Redshirts by John Scalzi
My rating: 2 of 5 stars
From Goodreads: Ensign Andrew Dahl has just been assigned to the Universal Union Capital Ship Intrepid,
flagship of the Universal Union since the year 2456. It’s a prestige
posting, and Andrew is thrilled all the more to be assigned to the
ship’s Xenobiology laboratory.
Life couldn’t be better…until
Andrew begins to pick up on the fact that (1) every Away Mission
involves some kind of lethal confrontation with alien forces, (2) the
ship’s captain, its chief science officer, and the handsome Lieutenant
Kerensky always survive these confrontations, and (3) at least one
low-ranked crew member is, sadly, always killed.
surprisingly, a great deal of energy below decks is expendedon avoiding,
at all costs, being assigned to an Away Mission. Then Andrew stumbles
on information that completely transforms his and his colleagues’
understanding of what the starship Intrepid really is…and offers them a crazy, high-risk chance to save their own lives.
Bookgroup selection for January 2013.
I liked Old Man's War and Ghost Brigades; was so-so on Last Colony, and bounced off of Zoe's Tale. Thus I wasn't sure what to expect of Redshirts.
I expected too much, it seems.
I prefer my books to entertain, not annoy. Even understanding the premise of the book: the not so subtle jabs at Star Trek, the reference to Stranger than Fiction (one of my favorite movies), and the overall whole situation - that an alternate reality can affect your reality if the the two timelines intersect - I was ultimately disappointed.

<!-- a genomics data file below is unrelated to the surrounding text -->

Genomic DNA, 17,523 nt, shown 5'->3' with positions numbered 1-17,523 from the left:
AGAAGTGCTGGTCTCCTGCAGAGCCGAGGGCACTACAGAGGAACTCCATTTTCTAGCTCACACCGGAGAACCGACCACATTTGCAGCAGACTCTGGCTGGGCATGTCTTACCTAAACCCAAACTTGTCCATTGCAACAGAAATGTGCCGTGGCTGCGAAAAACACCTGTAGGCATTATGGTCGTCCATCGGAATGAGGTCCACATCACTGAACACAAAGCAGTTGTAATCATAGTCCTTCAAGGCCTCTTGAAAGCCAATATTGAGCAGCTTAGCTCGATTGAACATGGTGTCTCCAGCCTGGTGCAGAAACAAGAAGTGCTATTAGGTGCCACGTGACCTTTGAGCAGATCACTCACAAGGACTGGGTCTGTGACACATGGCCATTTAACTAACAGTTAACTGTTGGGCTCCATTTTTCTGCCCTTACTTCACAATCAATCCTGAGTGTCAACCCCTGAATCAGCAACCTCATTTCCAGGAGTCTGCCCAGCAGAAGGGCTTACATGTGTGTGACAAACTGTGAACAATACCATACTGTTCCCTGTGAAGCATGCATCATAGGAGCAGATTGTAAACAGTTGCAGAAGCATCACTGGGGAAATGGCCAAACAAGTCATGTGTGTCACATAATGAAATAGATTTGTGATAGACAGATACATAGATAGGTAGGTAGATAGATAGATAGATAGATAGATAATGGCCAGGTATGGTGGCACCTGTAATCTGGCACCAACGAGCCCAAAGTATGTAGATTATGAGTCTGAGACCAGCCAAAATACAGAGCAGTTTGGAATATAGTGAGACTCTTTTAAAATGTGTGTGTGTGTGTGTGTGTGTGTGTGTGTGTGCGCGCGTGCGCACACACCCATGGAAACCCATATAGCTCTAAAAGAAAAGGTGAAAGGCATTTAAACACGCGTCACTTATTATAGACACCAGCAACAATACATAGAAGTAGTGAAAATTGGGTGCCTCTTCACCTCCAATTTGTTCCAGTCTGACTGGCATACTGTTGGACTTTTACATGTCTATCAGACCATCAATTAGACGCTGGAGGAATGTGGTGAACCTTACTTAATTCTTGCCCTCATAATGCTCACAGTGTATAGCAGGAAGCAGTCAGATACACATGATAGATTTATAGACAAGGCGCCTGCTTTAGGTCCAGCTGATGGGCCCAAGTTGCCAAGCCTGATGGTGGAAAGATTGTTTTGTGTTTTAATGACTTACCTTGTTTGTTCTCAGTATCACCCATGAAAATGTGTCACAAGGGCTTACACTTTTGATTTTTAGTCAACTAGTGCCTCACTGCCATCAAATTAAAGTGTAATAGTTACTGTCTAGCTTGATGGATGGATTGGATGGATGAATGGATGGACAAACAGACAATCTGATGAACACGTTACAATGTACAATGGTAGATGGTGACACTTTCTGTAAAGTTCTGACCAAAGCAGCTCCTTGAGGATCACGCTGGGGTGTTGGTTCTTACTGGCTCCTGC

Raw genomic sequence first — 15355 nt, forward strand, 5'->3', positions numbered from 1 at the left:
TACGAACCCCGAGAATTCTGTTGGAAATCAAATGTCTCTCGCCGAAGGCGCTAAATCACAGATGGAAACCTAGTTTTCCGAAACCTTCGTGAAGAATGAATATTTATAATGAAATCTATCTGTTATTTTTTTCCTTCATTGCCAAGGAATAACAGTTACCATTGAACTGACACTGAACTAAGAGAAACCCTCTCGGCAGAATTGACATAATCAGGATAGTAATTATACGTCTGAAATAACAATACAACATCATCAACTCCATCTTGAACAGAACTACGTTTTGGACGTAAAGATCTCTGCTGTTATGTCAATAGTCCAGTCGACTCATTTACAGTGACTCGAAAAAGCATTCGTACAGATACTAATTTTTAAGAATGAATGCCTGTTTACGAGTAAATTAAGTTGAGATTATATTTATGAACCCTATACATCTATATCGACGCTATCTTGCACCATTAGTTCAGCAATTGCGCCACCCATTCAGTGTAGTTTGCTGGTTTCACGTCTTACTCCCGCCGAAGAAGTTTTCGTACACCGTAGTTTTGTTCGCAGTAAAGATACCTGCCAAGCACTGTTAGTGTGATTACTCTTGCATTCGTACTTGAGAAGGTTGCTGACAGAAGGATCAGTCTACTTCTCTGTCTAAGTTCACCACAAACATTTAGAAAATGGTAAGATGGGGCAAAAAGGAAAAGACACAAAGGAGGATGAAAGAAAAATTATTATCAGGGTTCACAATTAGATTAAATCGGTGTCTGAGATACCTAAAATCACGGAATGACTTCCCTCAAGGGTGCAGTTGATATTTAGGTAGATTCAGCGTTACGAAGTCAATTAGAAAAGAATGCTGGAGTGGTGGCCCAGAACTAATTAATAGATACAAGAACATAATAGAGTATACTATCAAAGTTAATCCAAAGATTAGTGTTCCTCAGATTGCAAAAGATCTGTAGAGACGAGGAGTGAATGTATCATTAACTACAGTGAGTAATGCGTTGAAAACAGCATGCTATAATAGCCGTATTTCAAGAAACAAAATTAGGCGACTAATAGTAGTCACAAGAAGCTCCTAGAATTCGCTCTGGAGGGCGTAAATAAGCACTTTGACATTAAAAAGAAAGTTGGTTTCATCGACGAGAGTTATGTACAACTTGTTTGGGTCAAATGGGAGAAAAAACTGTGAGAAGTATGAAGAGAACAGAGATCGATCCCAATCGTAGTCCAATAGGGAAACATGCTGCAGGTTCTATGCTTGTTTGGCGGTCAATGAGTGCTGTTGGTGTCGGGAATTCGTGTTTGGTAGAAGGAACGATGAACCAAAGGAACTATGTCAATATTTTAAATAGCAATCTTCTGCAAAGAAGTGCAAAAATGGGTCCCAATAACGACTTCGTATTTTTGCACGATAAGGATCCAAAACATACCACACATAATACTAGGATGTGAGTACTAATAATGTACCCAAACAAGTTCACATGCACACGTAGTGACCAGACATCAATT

It read like teenage Fan-fiction; from someone who wrote Old Man's War, I expected a slightly higher caliber of writing.
The use of three characters who's last names start with "D" and two characters who's last name starts with "H". Nope. Doesn't work. I spent more time trying to keep who was who straight that if there was any character development, I missed it.
The "Three Codas" ending was reminiscent of the conclusion of the Lord of the Rings movie, where the endings just. kept. coming. I will grant a concession to the use of "First Person POV", "Second Person POV", "Third Person POV" and a different character for each was interesting enough - almost more interesting than the main story itself, but it wasn't enough to overcome my overall disappointment.
Recommended if you are a Scalzi fan. Recommended with reservations if you are not.
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